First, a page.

Saturday, October 3, 2015

Exeter-Milligan Update: 7th Grade English

above:  Dylan Bonds, Jackson Beethe and Brock Steuben
below:  Georgia Meyer, Daisy Kanode and Jaiden Papik

Studying the Candidates
Rhoda Wahl, Exeter-Milligan ELA 7-12

The 7th Grade English class, at Exeter-Milligan School, are watching the Republican candidates with new interest. During their unit on multi-paragraph writing strategies, they read an autobiographical account about Ben Carson’s grade school years. Their discoveries are shared below in excerpts from several original essays.

Ben’s Fifth Grade Year
By Cammie Harrison

Ben Carson went from the bottom of the class to the top of the class in 1-½ years. No one thought he would ever become a brain surgeon.  But let’s start from the beginning. Ben Carson was the dummy of the class. He always got a ‘’0’’  on his math test. He didn’t like math tests because he had to pass his  paper to the person behind him, so she could check his work. When he got his paper back his score was ‘’0’’ as normal. He thought if he mumbled, ‘’nnnnnn’’ then he wouldn’t have to say his grade out loud. But the teacher thought he said, “nine.’’ She raved about his score for five minutes until a girl behind Ben Carson said he got none. She was so embarrassed she just sat down. Ben Carson was so embarrassed. Everyone agreed that Ben Carson was the dumbest person in the 5th grade class. No they thought he was the dumbest person in the world.

Ben’s Mother Has a Plan
by Jaiden Papik

Ben’s mom prayed for wisdom that night and she definitely got it. She had a great idea. The next she said,” Turn off the TV !!!!” Ben and his brother both had to read to big books a week and submit a report to her for each one. They were both extraordinarily unhappy about this arrangement, but finally started getting used to this new schedule. They were to stay inside and read. When the other ladies came to chat with Ben’s mom, they would tell her that her boys need to be outside playing so they can develop their muscles, but she disagreed. In the end it was probably a good thing. Ben read books about many subjects and after a while, he had read every book in the Detroit Public Library. It seemed like he knew almost everything.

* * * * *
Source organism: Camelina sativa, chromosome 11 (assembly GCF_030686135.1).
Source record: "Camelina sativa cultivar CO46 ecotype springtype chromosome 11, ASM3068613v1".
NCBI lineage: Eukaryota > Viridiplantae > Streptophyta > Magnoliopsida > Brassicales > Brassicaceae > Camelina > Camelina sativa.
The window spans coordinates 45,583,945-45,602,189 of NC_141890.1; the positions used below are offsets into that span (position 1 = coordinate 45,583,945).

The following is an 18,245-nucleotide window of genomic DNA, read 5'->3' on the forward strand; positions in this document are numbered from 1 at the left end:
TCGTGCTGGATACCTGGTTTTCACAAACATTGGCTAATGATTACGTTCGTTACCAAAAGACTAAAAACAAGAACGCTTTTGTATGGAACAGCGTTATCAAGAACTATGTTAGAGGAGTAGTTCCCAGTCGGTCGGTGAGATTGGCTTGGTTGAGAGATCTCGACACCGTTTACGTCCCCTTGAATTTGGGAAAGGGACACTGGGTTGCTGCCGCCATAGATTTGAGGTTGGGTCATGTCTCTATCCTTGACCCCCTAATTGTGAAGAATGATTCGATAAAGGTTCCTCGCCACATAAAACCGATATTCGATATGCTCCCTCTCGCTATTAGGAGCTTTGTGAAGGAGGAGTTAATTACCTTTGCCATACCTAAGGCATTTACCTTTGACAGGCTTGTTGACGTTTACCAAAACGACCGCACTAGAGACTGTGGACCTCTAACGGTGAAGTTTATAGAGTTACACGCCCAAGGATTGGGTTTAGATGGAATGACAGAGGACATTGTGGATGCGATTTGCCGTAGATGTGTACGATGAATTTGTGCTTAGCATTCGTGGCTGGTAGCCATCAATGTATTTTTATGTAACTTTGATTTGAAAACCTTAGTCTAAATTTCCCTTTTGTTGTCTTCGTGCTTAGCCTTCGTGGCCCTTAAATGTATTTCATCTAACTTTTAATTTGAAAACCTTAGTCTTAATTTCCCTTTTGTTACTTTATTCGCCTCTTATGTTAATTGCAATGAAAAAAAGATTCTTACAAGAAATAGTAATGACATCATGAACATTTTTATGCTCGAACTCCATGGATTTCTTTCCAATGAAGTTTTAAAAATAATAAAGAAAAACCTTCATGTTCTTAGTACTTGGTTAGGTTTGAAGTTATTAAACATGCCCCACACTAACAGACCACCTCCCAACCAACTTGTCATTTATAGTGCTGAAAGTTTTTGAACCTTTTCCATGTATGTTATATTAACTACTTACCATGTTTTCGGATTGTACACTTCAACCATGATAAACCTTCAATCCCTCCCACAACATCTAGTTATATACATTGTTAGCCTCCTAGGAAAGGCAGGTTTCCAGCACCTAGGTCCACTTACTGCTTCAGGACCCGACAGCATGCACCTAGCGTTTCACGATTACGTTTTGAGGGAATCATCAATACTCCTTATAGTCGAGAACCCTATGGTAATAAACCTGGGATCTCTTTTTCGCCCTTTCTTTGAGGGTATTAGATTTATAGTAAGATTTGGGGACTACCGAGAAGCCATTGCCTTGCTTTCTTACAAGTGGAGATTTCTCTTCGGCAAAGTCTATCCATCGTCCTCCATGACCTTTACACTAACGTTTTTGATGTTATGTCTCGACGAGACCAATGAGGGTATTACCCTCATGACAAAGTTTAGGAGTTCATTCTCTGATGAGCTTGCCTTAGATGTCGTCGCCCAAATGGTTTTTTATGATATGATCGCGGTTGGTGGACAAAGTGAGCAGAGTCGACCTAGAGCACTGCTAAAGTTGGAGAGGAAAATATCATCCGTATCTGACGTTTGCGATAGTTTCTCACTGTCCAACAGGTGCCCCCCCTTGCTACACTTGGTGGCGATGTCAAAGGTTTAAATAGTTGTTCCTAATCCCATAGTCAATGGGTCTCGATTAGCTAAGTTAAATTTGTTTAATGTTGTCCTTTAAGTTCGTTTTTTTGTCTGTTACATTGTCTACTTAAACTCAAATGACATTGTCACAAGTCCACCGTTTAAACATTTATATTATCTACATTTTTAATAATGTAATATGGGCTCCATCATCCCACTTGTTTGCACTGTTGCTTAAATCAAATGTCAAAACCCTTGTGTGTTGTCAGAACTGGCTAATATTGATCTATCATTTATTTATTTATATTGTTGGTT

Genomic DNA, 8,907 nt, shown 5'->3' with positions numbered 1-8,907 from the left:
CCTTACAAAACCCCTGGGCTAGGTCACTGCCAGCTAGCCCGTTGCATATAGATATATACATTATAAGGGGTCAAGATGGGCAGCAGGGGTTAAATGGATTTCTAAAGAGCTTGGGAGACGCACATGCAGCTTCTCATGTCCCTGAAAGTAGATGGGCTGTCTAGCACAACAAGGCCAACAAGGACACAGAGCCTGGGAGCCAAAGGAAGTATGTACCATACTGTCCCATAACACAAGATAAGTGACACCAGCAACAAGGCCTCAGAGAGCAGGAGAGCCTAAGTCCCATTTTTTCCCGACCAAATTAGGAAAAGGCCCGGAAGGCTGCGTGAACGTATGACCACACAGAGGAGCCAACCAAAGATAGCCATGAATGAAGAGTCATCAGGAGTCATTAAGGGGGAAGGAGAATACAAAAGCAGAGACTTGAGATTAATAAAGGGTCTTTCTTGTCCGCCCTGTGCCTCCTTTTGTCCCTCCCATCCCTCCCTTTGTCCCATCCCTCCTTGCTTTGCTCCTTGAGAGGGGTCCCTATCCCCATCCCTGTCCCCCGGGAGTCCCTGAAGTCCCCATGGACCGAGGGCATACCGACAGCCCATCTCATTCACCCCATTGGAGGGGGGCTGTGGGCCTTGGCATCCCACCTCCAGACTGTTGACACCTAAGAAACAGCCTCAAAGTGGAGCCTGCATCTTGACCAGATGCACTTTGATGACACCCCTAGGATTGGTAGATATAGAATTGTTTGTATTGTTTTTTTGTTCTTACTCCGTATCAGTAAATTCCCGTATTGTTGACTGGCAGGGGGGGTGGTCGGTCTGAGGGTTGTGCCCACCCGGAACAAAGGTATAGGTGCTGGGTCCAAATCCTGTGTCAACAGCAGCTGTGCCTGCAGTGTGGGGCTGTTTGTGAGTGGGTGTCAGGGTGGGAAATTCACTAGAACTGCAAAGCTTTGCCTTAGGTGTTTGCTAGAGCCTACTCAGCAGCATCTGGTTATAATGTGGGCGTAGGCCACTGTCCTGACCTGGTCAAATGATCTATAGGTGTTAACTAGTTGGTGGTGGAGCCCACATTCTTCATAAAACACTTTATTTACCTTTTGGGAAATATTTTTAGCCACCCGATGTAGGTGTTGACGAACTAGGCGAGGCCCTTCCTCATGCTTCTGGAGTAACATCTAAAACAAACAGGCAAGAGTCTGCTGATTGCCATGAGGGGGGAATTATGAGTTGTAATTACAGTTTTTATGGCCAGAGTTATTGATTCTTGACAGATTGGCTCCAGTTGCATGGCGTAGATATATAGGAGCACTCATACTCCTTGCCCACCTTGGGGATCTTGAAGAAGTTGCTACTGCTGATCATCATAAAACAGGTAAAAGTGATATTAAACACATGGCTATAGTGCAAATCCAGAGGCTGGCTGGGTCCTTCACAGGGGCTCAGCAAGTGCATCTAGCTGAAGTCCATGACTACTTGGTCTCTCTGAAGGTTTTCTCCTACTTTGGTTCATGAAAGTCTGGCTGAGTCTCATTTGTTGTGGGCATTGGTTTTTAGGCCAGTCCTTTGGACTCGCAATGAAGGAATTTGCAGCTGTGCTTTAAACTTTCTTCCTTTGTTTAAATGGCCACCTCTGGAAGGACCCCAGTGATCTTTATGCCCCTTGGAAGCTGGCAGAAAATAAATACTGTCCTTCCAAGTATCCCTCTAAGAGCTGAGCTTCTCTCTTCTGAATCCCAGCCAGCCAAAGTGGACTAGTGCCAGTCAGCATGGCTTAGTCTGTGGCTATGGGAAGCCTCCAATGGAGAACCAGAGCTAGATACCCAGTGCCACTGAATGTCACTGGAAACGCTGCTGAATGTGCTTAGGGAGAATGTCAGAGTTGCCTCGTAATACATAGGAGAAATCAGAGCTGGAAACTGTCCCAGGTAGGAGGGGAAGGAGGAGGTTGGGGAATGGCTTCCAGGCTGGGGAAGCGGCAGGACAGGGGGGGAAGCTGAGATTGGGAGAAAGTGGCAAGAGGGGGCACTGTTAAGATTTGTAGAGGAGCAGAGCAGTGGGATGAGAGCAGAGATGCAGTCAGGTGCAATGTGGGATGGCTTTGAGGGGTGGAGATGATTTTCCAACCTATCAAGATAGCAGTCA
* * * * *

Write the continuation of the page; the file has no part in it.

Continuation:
A Science Surprise
By Clint Oldehoeft

One regular day in class, the teacher brought an exclusive rock. It was a hefty, glossy, and jet black. The teacher set the weird boulder on his desk. He then asked what the rock was called. Ben hesitated to say the answer. None of smart kids answered and none of the other kids answered this was his chance to prove he was smart. He raised his hand and said, “That’s obsidian.” The class ceased to speak they didn’t know whether to laugh or applaud. The teacher said, “That’s correct, this is obsidian!” The class was dumbfounded. Ben said to himself, “Ben what if you studied things like this in school like math, science, or social studies?” Ben was now the smartest in the class. Kids came to him when they needed help on their homework. Ben Carson today is a brain surgeon who is also running for president.

The Value of Reading
By Brock Stueben

After Ben Carson read all those books he became the smartest in the class. He believed that he was smart so he became smart. As he got smarter people started to ask him for help. He made it from the bottom of the class to the top of the class in 1.5 years.

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